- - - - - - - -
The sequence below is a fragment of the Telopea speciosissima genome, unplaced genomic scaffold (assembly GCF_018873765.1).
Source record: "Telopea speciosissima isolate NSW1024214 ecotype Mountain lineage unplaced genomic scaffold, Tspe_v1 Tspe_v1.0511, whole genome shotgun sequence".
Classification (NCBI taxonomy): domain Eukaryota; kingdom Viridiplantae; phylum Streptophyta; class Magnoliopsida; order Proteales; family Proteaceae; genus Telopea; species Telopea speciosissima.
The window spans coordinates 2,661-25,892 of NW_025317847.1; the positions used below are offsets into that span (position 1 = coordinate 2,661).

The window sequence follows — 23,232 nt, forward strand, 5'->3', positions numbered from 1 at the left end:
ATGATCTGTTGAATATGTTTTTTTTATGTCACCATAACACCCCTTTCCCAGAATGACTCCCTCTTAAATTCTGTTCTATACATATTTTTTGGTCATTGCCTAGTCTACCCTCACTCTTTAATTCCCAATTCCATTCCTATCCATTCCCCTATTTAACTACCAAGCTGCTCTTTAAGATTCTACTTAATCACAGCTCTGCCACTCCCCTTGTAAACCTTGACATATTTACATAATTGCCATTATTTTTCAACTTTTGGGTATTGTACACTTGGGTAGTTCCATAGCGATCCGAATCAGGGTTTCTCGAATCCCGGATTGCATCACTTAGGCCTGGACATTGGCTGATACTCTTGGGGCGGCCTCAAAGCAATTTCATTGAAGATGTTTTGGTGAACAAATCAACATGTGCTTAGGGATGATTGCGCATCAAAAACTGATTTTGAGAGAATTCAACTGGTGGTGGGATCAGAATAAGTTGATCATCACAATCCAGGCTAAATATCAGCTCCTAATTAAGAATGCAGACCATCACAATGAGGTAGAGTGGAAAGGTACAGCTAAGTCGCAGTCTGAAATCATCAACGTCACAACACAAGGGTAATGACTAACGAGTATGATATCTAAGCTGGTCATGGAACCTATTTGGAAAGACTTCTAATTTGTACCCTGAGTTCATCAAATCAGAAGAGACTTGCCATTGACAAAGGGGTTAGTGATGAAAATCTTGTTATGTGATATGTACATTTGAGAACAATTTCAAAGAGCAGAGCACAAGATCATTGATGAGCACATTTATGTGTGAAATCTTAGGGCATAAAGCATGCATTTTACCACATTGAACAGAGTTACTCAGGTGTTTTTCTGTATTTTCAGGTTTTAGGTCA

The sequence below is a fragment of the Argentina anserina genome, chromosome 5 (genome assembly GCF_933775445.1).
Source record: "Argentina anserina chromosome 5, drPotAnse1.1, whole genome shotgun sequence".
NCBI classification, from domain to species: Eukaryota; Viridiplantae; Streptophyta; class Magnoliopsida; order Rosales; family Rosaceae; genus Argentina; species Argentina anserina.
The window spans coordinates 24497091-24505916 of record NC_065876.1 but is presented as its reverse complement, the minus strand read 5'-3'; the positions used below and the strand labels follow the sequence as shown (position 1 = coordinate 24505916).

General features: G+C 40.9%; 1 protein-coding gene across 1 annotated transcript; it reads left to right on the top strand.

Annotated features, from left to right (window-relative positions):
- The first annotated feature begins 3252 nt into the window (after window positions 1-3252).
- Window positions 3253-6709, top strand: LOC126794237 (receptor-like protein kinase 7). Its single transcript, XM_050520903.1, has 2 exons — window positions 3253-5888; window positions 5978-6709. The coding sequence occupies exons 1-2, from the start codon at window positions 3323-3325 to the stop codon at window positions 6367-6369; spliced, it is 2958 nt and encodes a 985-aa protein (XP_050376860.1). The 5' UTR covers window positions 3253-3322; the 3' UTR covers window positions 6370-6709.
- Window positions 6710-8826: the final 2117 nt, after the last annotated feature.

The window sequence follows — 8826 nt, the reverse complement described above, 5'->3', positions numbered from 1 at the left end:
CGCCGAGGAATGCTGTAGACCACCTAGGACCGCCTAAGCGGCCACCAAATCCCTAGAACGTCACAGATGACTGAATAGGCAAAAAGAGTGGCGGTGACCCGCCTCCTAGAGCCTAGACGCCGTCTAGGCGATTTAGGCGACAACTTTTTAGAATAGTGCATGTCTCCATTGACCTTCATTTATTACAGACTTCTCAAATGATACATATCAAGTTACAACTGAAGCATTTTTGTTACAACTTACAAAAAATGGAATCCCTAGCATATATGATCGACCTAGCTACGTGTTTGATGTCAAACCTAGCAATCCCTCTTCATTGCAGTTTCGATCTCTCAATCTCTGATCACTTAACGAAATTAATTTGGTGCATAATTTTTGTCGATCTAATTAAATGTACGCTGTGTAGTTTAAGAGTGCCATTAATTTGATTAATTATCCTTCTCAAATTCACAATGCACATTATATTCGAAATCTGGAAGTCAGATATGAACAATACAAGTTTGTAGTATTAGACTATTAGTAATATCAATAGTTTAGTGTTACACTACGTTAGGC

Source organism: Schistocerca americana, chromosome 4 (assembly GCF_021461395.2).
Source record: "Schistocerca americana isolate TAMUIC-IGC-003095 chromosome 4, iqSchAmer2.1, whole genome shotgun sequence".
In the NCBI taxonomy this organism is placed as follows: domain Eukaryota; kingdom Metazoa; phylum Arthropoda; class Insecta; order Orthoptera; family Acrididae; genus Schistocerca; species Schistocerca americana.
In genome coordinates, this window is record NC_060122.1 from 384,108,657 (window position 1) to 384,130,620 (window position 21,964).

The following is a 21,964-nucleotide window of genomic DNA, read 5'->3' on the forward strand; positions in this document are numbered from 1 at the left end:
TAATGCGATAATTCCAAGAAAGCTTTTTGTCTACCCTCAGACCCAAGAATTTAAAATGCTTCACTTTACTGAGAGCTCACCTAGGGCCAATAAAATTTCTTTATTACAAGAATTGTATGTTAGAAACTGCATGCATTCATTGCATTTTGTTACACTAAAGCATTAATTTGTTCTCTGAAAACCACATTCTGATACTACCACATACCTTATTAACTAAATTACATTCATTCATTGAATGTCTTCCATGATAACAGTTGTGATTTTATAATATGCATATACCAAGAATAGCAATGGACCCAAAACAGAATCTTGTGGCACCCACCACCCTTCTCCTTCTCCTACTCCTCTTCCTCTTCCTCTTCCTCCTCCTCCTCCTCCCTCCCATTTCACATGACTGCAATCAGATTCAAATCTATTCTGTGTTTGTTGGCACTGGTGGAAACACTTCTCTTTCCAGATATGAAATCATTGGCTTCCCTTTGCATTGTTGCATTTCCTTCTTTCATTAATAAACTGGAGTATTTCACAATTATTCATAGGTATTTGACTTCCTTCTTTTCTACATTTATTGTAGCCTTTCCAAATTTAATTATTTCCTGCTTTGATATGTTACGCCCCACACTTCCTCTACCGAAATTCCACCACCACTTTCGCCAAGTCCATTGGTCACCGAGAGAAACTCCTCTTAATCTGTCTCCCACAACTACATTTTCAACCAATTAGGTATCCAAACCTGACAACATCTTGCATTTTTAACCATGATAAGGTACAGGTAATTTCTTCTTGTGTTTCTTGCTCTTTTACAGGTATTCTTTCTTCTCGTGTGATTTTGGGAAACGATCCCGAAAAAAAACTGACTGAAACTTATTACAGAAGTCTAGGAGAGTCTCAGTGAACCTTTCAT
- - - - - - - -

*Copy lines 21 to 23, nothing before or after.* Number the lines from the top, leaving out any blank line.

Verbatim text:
In genome coordinates, this window is record NC_060122.1 from 384,108,657 (window position 1) to 384,130,620 (window position 21,964).

The following is a 21,964-nucleotide window of genomic DNA, read 5'->3' on the forward strand; positions in this document are numbered from 1 at the left end:
TAATGCGATAATTCCAAGAAAGCTTTTTGTCTACCCTCAGACCCAAGAATTTAAAATGCTTCACTTTACTGAGAGCTCACCTAGGGCCAATAAAATTTCTTTATTACAAGAATTGTATGTTAGAAACTGCATGCATTCATTGCATTTTGTTACACTAAAGCATTAATTTGTTCTCTGAAAACCACATTCTGATACTACCACATACCTTATTAACTAAATTACATTCATTCATTGAATGTCTTCCATGATAACAGTTGTGATTTTATAATATGCATATACCAAGAATAGCAATGGACCCAAAACAGAATCTTGTGGCACCCACCACCCTTCTCCTTCTCCTACTCCTCTTCCTCTTCCTCTTCCTCCTCCTCCTCCTCCCTCCCATTTCACATGACTGCAATCAGATTCAAATCTATTCTGTGTTTGTTGGCACTGGTGGAAACACTTCTCTTTCCAGATATGAAATCATTGGCTTCCCTTTGCATTGTTGCATTTCCTTCTTTCATTAATAAACTGGAGTATTTCACAATTATTCATAGGTATTTGACTTCCTTCTTTTCTACATTTATTGTAGCCTTTCCAAATTTAATTATTTCCTGCTTTGATATGTTACGCCCCACACTTCCTCTACCGAAATTCCACCACCACTTTCGCCAAGTCCATTGGTCACCGAGAGAAACTCCTCTTAATCTGTCTCCCACAACTACATTTTCAACCAATTAGGTATCCAAACCTGACAACATCTTGCATTTTTAACCATGATAAGGTACAGGTAATTTCTTCTTGTGTTTCTTGCTCTTTTACAGGTATTCTTTCTTCTCGTGTGATTTTGGGAAACGATCCCGAAAAAAAACTGACTGAAACTTATTACAGAAGTCTAGGAGAGTCTCAGTGAACCTTTCAT